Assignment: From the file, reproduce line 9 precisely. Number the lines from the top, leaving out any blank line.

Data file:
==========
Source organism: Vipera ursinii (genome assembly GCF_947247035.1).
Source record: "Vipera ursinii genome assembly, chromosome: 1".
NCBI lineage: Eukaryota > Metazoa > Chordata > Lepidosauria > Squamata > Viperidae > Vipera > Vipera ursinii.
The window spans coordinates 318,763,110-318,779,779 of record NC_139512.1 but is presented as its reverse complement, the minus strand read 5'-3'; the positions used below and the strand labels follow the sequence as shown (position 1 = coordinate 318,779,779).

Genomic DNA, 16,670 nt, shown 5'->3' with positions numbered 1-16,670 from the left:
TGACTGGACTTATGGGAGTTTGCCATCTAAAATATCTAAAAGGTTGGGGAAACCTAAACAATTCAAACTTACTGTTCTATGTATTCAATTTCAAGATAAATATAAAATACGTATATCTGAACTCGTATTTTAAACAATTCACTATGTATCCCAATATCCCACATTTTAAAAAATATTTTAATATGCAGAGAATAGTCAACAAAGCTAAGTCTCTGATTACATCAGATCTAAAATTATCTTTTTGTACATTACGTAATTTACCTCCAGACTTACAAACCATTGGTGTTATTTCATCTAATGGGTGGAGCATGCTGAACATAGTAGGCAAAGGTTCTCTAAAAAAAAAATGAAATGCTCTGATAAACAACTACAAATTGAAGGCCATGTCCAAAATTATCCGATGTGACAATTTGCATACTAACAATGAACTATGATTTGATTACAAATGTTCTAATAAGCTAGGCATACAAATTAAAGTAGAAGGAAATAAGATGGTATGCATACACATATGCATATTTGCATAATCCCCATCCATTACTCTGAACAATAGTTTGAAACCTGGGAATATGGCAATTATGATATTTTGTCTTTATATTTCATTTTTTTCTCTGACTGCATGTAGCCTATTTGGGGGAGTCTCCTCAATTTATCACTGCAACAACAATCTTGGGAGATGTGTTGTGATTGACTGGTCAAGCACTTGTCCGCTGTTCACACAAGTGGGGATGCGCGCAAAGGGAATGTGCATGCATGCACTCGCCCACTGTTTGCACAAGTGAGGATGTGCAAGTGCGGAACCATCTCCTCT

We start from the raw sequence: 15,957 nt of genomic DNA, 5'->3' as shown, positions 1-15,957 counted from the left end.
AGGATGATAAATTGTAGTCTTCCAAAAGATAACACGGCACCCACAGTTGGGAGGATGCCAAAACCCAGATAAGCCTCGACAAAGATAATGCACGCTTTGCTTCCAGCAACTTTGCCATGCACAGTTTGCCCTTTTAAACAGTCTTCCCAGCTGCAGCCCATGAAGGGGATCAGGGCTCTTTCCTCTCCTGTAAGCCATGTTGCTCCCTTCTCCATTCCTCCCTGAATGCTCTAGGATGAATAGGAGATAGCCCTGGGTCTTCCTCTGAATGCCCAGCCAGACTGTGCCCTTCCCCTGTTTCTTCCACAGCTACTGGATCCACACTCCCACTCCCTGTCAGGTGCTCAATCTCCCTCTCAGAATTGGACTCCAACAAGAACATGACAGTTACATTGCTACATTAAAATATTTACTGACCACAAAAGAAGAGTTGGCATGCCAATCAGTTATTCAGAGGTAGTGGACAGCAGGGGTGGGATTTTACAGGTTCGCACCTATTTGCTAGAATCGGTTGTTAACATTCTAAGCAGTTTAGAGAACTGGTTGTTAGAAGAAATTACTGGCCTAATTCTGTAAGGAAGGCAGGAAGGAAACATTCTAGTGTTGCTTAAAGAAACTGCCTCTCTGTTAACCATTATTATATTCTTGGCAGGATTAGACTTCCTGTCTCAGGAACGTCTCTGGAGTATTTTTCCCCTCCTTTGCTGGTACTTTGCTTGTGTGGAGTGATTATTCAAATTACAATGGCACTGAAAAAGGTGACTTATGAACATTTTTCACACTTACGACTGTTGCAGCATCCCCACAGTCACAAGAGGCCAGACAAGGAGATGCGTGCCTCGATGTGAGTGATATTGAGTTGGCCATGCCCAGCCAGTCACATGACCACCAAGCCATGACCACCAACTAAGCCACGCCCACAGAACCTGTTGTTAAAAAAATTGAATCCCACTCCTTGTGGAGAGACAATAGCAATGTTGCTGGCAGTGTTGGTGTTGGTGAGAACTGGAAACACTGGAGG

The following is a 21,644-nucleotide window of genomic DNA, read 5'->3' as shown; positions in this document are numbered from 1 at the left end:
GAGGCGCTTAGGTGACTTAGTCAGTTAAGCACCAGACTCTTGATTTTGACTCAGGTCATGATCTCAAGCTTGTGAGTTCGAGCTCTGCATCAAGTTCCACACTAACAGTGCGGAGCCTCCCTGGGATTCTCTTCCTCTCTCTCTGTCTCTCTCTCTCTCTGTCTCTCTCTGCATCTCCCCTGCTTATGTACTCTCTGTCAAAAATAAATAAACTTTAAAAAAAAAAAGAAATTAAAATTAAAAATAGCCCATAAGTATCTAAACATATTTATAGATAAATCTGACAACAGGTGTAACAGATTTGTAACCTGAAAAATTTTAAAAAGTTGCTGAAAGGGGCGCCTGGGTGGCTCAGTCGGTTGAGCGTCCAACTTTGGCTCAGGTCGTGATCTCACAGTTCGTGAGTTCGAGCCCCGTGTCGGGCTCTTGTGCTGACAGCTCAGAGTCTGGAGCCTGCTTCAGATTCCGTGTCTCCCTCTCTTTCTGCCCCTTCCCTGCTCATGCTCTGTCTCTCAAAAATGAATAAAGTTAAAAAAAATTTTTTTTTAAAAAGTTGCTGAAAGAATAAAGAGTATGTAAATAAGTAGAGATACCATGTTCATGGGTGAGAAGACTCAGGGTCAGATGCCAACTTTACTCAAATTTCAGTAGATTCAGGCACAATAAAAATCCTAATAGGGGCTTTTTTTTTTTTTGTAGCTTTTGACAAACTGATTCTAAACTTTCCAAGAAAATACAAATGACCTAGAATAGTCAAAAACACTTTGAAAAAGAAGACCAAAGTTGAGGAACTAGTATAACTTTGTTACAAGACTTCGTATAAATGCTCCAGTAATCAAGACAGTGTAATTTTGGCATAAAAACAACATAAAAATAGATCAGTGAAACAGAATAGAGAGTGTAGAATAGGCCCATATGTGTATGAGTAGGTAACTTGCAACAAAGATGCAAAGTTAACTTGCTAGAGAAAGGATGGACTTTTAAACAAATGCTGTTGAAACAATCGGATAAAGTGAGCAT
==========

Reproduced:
The following is a 21,644-nucleotide window of genomic DNA, read 5'->3' as shown; positions in this document are numbered from 1 at the left end: